LAST FALL, renowned economist Paul Romer got an early-morning call from an unfamiliar number. It was the Swedish Royal Academy of Sciences, informing him he had won the Nobel Prize — but he let it go to voice mail, because he had been inundated with robocalls lately and assumed this was only more unwanted ringing.
Americans, whether they are prizewinning academics or everyday citizens, should not have to be wary of answering their phones. But the 60 billion to 75 billion spam calls they are expected to receive this year give them little choice. New technologies allow telemarketers and fraudsters alike to ping thousands of phones for less than a penny a call, and while the Federal Communications Commission has been vowing to step up its game against the scourge, the agency has been slow to adopt the necessary measures. The good news is Congress may finally have decided to do something about the problem. The bad news is that something may not be enough.
The Senate Commerce Committee has advanced a bipartisan bill that scales up fines against illegal robocallers and requires service providers to adopt authentication systems that could root out spoofed numbers — the source of many of Americans’ woes. The Traced Act, introduced by Sens. John Thune (R-S.D.) and Edward J. Markey (D-Mass.), would also give the FCC more time to catch bad actors and punish them without issuing a warning first. It’s a smart step in scaring off and shutting down scammers, though even better would be requiring companies not only to tell consumers that a call comes from a fake number but also to offer them free blocking services.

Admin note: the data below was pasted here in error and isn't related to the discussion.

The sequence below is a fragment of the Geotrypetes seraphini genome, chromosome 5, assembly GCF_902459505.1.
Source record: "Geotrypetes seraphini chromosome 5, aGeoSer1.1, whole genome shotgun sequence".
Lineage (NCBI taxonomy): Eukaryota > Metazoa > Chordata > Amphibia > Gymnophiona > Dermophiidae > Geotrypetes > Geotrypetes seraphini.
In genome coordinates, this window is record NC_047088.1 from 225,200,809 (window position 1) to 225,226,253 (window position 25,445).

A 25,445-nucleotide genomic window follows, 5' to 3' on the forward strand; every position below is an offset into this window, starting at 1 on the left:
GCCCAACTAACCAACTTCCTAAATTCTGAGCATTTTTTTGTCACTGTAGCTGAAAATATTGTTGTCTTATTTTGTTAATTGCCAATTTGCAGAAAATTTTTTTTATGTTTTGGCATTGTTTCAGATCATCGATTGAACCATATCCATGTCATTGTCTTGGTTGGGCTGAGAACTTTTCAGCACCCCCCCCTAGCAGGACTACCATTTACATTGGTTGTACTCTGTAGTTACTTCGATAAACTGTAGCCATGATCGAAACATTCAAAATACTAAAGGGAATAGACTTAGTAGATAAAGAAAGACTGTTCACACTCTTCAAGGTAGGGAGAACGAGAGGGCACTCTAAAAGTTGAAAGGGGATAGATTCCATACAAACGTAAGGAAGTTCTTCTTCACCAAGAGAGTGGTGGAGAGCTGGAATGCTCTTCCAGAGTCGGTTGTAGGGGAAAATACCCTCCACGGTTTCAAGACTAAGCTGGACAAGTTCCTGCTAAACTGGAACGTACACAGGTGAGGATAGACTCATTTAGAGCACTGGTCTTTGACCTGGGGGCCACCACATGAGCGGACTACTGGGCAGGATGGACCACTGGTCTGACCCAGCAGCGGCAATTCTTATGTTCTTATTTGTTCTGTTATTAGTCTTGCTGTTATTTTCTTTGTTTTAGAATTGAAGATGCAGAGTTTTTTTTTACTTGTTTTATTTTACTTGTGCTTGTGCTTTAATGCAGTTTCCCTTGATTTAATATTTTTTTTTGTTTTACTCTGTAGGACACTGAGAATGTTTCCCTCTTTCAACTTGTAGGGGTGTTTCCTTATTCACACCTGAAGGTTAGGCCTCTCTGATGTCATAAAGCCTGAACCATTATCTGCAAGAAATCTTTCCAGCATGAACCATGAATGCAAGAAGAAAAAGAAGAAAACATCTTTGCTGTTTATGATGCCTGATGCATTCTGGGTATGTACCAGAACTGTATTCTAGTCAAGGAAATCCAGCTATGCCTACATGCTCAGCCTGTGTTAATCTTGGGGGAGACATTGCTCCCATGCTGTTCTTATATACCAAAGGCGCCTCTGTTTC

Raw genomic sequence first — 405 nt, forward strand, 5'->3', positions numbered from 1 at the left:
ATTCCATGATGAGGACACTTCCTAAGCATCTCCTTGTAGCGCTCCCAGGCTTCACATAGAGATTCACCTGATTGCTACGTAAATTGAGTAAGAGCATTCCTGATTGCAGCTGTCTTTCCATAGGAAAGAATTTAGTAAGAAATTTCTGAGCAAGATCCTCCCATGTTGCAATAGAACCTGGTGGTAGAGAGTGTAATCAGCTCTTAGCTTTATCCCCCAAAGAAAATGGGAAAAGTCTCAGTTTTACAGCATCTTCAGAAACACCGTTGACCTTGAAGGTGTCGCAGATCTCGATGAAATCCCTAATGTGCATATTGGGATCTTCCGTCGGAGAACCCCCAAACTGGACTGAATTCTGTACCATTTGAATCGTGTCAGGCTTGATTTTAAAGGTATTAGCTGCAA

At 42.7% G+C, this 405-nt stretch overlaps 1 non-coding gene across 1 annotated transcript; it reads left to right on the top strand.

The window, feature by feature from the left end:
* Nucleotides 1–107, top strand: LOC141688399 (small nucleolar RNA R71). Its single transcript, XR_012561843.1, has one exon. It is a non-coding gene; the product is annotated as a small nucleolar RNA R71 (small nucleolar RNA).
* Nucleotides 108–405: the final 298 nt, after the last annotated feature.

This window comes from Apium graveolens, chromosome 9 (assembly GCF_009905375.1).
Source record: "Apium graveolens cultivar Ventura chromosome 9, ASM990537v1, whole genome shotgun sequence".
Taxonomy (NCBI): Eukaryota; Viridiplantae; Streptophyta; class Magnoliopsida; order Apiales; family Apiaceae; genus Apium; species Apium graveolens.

Then there’s an issue the Traced Act wouldn’t solve: the telemarketers and others using real numbers who also cause consumers a headache. Some of these are clear violations of the Do Not Call Registry. Others come from debt collectors, political parties and others who are exempt from those rules but who still are not supposed to dial Americans en masse without their express consent. Many of these pests get away with it because of an outdated definition of an auto-dialer. A court ruled that the Obama-era FCC’s attempt to beef up the standard was overbroad; the current FCC has sought comment on the question, but advocates worry the loopholes will become only larger. Congress has an opportunity to step in here, too, with a definition such as the one Rep. Frank Pallone Jr. (D-N.J.) offers in a House bill.
Congress is right to take on the robocalling contagion, and fraudsters are a sensible place for lawmakers to start. But it can’t be where they end if the aim is for Americans to be able to pick up their phones again without concern.